Rotational grazing for store cattle case study
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Rotational grazing for store cattle case study. Rhidian Jones Sheep and beef specialist SAC Consulting. From set stocking to paddocks. Set stocking. Grazing system, yield and utilisation. Assessing pasture cover. Rotational grazing of cattle for cattle.

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Rotational grazing for store cattle case study

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Rotational grazing for store cattle case study

Rhidian Jones

Sheep and beef specialist

SAC Consulting


From set stocking to paddocks

Set stocking


Grazing system, yield and utilisation


Assessing pasture cover


Rotationalgrazing of cattle for cattle

  • Objective was to add value to store cattle at grass at South Mains, Sanquhar- 2009-2012

  • Stabiliser bullocks and spare heifers

  • Principles of management

    • Dry Matter Intake of 2.5% of liveweight

    • Pasture cover and grass growth rate measured with rising plate meter

    • Group demand calculated

    • Cattle moved when residual height ca1500 kg DM/ha

    • Compromise between livestock intake and grass growth

5


Basic feed budget

  • Size of paddock1 ha

  • Pasture cover2700 kg DM/ha

  • Desired residual1500 kg DM/ha

  • Available DM1200 x 1 ha = 1200 kg DM

  • Group size40 bullocks of 400 kg

  • Group demand/day40 x 400 x 2.5% = 400 kg DM/d

  • = 3 days grazing (1200/400)

  • Also allow for grass growth with longer grazing periods but 3 days is optimum

  • Variables - grass growth, paddock size, grass potential, cattle getting bigger, fertiliser etc


Typical residual

7


Infrastructure

  • Permanent electrified wire on top of dykes and fences

  • These will last 10-15 years +

  • Temporary electric fencing that is hooked onto the permanent hot wires

  • Good layout of fields, i.e. four central fields can be accessed from different sides to add flexibility

  • More water troughs installed in 2010/11 (and 2012) allowing further subdivision of fields – pipes laid on surface and disconnected in winter

  • Decided on 3 groups of ca 40-45 cattle – nearby handling facilities not able to cope with more than 50 cattle


A

B

C

D


A

B

C

D


Results

  • 2009

    • Bullocks averaged 1.08 kg/hd/day

    • Mixed groups averaged 0.94 kg/hd/day

    • Overall average 1.00 kg/hd/day

  • 2010

    • Bullocks averaged 1.10 kg/hd/day

    • Heifers averaged 1.00 kg/hd/day

    • Overall average1.07 kg/hd/day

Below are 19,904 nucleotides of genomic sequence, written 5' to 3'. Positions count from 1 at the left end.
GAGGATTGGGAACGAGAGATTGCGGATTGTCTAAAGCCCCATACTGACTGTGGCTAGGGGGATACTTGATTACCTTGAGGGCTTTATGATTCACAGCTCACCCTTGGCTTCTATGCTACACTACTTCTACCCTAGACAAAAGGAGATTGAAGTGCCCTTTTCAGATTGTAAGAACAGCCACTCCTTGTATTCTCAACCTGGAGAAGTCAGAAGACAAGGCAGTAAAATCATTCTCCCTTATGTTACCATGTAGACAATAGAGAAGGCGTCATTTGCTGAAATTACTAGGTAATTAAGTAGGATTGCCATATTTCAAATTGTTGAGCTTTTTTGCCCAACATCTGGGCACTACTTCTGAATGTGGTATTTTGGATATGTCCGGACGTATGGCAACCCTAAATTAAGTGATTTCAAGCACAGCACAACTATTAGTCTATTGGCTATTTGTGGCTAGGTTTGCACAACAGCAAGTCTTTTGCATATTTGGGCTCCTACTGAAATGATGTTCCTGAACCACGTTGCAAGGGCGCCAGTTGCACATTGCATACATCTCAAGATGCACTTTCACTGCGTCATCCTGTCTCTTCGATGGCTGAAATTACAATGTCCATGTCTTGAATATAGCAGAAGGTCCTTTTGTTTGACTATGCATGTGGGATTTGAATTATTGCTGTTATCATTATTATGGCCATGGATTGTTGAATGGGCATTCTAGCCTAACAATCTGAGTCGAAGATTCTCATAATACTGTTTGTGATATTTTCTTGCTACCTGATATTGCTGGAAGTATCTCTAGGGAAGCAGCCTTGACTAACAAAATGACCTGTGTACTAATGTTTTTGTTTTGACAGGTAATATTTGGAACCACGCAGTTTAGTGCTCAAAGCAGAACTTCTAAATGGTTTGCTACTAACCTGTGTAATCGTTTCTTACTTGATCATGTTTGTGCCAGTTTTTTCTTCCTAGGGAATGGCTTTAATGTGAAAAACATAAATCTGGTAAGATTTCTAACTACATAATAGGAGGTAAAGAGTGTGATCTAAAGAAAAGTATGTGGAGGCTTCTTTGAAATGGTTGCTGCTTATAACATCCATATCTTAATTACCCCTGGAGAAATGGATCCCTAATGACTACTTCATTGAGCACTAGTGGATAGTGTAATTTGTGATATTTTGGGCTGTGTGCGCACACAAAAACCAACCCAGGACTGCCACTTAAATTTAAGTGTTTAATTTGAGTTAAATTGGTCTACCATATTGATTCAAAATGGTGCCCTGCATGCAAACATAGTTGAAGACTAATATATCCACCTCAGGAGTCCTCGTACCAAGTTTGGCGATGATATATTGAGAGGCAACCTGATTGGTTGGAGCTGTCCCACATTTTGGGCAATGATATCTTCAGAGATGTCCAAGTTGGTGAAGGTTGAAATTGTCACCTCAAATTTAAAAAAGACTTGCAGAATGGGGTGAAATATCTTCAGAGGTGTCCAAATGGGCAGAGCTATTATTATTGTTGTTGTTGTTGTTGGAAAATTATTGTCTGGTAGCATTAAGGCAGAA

• 2011

    • Bullocks averaged0.97 kg/hd/day

    • Heifers (15) averaged0.86 kg/hd/day

    • Overall average0.95 kg/hd/day

  • 3 year average1.01 kg/hd/day

  • 20120.92 kg/hd/day

  • 2013no data but best prices ever!!


Consistent results

  • Compensatory growth effect?

    • Ca 0.6 kg/hd/day in winter seems optimum

  • Cope with different seasons

    • Early & late spring

    • Drought and (very) wet conditions

  • Flexible

    • Take silage/reseed if surplus grass

    • Apply fertiliser if deficit forecast

  • Quiet cattle

    • Get used to moving- only takes 5-10 minutes to shift

  • Provides selection data

    • Select breeding stock that perform at grass


Gain at grass against winter lwg


Flexibility to take surplus grass as silage

16


Quiet cattle


Why do it?

  • Cheapest liveweight gain

    • Grazed grass £25 to £50 per tonne of DM

    • Need 10-15 kg grass DM/kg gain

    • Therefore costs 25p to 75p/kg gained at grass if well managed, quality is high and unrestricted

  • Easy to set up and manage

  • Maintains grass quality for longer

  • Stock need checking anyway and are easy to move

  • 200 kg at grass is achievable with a 6 ½ month grazing season and 1 kg/hd/day


Winter grassland management to get more early grass in spring

  • Set stocking depletes grass reserves

    • Productive grasses regrow and get eaten!

    • Allows weed grasses to flourish

    • Late grass in spring- more concentrates required

  • Move sheep around in blocks- 1 day to 1 week

    • Allows flexibility

    • Remove from wettest fields when conditions unsuitable

    • Grass does grow in winter (use a cage and you’ll see)

    • PRG given a chance to recover reserves

    • Earlier grass in spring- stop feeding concentrates to sheep sooner and can get cattle out earlier


Effect of continuous winter grazing on spring growth

Reduced feed requirements

Supplementary feeding required


Thank you for Listening


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